Gardeners can help manage invasive weeds

Celebrate Colorado Weed Awareness Week by checking your garden for noxious weeds like this invasive ornamental called Dame’s rocket (Hesperis matronalis).

dames-rocket-blogGov. Bill Ritter proclaimed June 12-17 as Colorado Weed Awareness Week to bring attention to the serious state-wide issue of noxious weeds in our environment and to challenge us all to be better stewards of our lands.

Non-native plants, also called noxious weeds, can take hold and displace native plants. Opportunistic invasive plants, like yellow toadflax and Russian knapweed, crowd out native plant species, damage wildlife habitat and force wildlife to change their foraging habits. In addition, noxious weeds affect property values and land productivity.

The Colorado Department of Agriculture’s Noxious Weed Program works to keep new invasive plants out of the state while working to eradicate and manage the current noxious weed population.

Gardeners can help by becoming familiar with Colorado’s noxious weeds on the Department of Ag’s website or by purchasing the Noxious Weeds of Colorado booklet found on the Colorado Weed Management Association website.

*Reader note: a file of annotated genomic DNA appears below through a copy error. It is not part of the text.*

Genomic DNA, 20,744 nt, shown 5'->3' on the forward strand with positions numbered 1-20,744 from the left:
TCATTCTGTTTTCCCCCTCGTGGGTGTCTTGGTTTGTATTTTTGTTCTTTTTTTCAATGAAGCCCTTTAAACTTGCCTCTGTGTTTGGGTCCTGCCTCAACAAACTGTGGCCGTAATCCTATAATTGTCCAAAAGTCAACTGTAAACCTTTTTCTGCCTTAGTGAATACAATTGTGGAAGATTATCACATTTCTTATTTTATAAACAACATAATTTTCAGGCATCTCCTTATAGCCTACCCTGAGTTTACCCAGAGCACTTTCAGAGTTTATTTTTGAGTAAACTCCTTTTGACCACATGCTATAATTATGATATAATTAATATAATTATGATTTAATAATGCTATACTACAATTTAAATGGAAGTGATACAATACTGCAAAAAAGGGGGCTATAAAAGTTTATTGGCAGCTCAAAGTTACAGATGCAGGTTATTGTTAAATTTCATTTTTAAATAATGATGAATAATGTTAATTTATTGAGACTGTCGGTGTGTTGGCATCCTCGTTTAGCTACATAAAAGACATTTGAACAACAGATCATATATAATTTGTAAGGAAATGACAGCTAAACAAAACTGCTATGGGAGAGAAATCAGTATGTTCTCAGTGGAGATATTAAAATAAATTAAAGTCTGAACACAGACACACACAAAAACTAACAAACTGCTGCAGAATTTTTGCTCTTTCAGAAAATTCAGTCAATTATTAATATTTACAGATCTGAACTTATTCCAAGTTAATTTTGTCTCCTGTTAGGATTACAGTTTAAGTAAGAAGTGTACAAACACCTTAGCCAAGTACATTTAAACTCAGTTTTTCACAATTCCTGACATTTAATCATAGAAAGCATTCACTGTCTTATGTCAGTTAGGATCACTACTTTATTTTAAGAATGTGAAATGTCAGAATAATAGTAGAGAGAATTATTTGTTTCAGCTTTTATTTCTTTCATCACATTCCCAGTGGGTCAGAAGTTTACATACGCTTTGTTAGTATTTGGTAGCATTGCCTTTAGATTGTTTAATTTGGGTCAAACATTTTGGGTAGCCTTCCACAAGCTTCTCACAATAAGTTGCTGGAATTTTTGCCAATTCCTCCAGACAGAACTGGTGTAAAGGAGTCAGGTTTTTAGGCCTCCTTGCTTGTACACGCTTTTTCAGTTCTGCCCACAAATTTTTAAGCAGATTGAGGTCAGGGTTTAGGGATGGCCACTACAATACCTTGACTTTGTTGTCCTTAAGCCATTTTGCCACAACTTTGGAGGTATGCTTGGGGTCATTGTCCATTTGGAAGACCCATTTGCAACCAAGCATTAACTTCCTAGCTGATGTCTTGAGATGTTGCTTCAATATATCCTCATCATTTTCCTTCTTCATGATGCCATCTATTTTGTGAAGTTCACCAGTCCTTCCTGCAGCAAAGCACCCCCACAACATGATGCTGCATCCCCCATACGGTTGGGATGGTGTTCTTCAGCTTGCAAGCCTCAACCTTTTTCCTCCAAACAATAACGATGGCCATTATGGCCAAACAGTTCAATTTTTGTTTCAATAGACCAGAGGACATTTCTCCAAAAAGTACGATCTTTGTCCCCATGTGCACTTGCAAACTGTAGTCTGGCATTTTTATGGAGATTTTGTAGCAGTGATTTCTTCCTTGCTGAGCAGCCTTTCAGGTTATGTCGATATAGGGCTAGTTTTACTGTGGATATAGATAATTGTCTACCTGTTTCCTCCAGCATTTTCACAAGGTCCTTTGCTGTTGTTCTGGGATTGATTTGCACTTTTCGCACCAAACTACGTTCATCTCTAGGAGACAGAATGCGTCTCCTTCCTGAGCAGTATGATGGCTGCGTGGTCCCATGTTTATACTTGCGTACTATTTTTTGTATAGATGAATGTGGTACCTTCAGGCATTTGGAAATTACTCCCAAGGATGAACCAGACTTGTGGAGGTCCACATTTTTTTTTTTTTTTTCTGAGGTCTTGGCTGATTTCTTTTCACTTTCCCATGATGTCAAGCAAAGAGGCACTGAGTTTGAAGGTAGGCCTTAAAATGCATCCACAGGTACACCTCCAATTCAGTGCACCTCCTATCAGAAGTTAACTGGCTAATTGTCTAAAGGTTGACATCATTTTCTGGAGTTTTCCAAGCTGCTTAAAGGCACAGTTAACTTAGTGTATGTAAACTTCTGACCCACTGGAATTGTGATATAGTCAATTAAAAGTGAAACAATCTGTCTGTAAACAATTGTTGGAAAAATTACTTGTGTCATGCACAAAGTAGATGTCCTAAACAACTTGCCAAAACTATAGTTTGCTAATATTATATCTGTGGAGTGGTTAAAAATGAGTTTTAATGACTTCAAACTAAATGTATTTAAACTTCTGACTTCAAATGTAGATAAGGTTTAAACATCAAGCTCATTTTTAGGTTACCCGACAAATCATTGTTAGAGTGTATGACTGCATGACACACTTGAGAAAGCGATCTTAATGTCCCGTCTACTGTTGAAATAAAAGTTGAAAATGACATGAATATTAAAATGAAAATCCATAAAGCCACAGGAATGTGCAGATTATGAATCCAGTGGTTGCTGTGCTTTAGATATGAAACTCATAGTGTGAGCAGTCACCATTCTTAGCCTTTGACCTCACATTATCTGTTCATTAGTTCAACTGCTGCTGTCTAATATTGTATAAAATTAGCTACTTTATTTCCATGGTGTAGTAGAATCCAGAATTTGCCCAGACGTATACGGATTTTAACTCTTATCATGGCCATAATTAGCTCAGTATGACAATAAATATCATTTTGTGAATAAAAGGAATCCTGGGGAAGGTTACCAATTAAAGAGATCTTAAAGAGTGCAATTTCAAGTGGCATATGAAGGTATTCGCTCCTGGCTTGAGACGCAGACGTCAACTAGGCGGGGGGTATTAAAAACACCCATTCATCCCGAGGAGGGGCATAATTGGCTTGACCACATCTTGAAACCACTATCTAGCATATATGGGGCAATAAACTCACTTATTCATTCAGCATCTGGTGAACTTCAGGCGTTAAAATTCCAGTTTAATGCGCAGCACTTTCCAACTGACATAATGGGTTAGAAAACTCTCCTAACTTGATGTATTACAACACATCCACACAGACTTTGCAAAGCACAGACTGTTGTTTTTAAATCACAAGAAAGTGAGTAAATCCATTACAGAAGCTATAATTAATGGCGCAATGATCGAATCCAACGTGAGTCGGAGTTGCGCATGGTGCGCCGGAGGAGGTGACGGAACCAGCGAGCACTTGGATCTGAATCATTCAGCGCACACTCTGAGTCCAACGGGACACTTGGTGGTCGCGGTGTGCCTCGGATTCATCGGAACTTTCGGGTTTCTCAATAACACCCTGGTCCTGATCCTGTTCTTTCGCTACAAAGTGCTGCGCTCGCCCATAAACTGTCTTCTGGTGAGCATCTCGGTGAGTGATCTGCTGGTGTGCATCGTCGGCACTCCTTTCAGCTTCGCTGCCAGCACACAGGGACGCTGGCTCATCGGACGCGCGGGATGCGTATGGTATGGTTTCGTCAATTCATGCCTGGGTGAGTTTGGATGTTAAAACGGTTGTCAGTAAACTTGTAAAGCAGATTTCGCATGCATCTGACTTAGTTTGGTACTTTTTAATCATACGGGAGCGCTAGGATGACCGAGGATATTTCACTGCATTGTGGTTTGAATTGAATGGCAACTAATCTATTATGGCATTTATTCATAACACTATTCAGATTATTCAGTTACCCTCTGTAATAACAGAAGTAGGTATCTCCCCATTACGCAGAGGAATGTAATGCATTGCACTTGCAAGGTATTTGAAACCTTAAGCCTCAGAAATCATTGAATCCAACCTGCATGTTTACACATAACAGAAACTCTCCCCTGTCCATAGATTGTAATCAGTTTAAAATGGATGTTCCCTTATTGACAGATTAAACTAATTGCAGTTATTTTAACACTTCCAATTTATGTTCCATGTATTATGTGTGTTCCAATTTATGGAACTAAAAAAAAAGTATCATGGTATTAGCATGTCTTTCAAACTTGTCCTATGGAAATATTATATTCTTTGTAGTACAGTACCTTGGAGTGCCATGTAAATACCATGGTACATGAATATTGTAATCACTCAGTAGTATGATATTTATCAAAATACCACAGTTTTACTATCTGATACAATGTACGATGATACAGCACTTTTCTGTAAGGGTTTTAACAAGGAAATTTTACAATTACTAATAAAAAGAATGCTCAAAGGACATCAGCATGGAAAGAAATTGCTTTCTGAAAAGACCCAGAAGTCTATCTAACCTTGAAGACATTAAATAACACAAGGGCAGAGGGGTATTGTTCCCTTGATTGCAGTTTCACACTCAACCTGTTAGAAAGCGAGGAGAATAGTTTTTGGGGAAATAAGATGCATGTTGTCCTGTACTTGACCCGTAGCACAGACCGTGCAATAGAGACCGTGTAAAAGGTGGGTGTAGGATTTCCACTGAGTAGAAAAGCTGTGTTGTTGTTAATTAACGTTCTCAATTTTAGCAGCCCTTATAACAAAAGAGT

I’m sure you’ll be surprised to see some of the weeds on that list. Many invasive plants started out as non-native ornamentals planted in backyard gardens. But once they escaped into native plant communities, they started to take over. Because of their ability to spread quickly, invasive ornamentals can choke out native plants and ultimately change an entire ecosystem.

When invasive plants get a foothold on an area, they can cause irreparable agricultural or environmental damage. One nonnative species that’s causing harm to Colorado’s wetlands and riparian areas is Saltcedar (Tamarix). This thirsty invasive is pushing out the native trees that provide bird and wildlife habitat.

Invasive ornamentals are extremely difficult to eradicate once they escape from cultivation. Here are some easy actions gardeners can take to prevent the spread of invasive species:

1.  Do some research. Familiarize yourself with the plants on Colorado’s noxious weed list. Learn to recognize invasive ornamentals in their different stages of development.

2.  Take a plant inventory. Review what’s growing in your garden and make sure you know what each plant is. Compare any unknown plants to your state’s invasive weed list.

3.  Take action. Remove invasive ornamentals by pulling or using chemical means. Double-bag plants for disposal or trash removal. Replant the area with native plants.

4.  Watch for their return. Some invasives reseed and grow in the same season; others may appear the next growing season.

Additional tips for managing invasive ornamentals can be found in The Colorado Gardener’s Companion: An Insider’s Guide to Gardening in the Centennial State.


 

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